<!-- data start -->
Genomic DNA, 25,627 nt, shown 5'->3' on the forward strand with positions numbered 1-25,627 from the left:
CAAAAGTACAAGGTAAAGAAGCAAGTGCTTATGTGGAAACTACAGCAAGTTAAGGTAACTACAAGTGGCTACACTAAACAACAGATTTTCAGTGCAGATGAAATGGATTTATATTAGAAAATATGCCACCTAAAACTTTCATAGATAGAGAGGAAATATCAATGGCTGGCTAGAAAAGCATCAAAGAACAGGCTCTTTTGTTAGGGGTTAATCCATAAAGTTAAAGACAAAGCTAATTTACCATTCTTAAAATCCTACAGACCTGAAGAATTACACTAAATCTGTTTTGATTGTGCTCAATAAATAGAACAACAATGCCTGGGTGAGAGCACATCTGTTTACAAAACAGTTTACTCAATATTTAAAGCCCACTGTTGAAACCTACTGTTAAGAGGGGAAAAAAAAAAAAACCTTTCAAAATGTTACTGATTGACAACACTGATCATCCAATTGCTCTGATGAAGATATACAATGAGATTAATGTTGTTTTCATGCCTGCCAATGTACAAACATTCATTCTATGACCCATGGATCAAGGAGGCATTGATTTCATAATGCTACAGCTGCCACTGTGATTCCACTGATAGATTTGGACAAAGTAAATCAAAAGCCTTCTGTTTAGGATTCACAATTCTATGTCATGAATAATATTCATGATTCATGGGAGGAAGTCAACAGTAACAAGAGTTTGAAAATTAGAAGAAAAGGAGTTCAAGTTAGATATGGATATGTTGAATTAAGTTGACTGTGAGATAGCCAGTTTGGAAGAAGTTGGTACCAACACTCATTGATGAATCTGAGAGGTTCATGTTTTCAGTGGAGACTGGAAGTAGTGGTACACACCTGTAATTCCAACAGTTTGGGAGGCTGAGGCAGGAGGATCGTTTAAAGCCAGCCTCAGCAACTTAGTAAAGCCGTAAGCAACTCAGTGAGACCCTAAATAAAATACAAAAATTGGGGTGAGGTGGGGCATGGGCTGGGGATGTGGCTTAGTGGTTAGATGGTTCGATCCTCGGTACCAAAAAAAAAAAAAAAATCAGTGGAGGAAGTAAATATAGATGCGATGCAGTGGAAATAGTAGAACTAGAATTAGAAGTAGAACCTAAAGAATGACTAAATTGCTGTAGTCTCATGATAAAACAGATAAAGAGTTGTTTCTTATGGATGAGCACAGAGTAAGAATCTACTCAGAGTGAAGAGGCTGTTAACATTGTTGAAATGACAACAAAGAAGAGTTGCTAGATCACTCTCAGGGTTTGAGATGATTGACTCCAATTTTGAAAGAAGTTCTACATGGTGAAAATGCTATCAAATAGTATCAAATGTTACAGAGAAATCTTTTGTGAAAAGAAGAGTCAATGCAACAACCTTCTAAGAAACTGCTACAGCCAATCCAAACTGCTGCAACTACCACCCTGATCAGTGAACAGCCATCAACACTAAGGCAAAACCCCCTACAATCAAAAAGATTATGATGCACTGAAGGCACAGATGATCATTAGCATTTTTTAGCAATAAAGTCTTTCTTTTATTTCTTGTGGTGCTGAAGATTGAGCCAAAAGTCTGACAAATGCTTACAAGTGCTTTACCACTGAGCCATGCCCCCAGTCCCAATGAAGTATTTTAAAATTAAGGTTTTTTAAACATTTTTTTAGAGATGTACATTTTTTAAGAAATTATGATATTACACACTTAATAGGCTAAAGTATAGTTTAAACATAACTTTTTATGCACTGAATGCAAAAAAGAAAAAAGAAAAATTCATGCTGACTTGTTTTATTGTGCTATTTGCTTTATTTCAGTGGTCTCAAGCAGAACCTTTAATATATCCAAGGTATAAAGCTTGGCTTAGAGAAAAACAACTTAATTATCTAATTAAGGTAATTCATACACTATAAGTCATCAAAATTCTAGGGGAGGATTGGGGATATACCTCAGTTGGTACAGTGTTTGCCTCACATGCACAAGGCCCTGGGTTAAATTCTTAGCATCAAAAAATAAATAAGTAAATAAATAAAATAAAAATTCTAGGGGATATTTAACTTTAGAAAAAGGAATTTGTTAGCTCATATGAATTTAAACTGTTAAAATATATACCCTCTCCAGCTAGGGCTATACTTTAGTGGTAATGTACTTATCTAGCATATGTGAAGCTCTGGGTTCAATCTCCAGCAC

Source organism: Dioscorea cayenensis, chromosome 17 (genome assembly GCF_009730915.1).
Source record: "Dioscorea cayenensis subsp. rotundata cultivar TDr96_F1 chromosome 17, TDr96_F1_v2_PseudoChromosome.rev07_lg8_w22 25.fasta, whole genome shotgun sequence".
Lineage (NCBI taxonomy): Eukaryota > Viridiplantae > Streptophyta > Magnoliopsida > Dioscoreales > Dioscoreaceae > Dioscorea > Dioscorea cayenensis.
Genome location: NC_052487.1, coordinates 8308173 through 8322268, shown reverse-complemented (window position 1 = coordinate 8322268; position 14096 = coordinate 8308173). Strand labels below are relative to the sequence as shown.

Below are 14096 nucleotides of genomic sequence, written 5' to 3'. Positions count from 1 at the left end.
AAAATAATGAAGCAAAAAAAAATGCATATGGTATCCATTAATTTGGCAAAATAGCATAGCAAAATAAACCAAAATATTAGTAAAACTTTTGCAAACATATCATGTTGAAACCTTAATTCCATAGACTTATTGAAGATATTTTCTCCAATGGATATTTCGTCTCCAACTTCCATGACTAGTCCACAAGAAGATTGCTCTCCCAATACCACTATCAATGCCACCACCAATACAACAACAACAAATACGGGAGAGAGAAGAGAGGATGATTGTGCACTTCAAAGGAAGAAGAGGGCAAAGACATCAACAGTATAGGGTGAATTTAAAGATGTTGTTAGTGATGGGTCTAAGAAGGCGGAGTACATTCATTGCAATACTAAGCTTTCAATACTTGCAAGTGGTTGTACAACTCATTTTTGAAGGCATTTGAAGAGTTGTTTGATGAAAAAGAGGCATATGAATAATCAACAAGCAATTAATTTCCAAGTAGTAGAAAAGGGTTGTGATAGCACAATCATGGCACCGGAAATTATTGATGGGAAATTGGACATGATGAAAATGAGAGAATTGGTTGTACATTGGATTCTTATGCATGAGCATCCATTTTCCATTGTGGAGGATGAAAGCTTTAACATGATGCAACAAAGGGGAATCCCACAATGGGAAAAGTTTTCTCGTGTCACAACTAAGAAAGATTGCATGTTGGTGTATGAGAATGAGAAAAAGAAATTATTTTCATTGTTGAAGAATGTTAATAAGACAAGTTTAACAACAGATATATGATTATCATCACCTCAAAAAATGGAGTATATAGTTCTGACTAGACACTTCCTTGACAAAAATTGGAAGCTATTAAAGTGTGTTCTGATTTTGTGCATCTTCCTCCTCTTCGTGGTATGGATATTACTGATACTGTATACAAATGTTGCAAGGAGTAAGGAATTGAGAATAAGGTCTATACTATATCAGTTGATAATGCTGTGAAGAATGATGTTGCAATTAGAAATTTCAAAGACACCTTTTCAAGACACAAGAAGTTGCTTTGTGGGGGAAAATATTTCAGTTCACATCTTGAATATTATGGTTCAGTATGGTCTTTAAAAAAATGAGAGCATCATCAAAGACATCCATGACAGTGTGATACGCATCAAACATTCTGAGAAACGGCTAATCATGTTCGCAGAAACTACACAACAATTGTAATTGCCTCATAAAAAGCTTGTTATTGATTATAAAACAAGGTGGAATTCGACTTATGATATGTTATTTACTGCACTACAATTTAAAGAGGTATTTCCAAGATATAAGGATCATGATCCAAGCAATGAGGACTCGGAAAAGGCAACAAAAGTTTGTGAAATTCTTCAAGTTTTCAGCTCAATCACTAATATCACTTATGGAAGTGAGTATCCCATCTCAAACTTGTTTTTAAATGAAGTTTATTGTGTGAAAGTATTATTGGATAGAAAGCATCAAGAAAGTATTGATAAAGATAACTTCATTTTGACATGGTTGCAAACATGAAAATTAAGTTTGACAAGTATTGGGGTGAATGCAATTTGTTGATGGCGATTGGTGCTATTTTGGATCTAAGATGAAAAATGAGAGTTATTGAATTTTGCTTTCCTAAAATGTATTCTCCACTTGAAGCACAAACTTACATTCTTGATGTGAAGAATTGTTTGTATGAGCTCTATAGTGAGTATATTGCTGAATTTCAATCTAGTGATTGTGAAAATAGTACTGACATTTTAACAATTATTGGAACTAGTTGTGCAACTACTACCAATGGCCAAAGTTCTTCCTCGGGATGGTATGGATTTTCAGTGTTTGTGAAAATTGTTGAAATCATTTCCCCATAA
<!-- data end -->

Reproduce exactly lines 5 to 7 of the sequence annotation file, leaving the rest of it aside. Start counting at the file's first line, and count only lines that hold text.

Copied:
Lineage (NCBI taxonomy): Eukaryota > Viridiplantae > Streptophyta > Magnoliopsida > Dioscoreales > Dioscoreaceae > Dioscorea > Dioscorea cayenensis.
Genome location: NC_052487.1, coordinates 8308173 through 8322268, shown reverse-complemented (window position 1 = coordinate 8322268; position 14096 = coordinate 8308173). Strand labels below are relative to the sequence as shown.

Below are 14096 nucleotides of genomic sequence, written 5' to 3'. Positions count from 1 at the left end.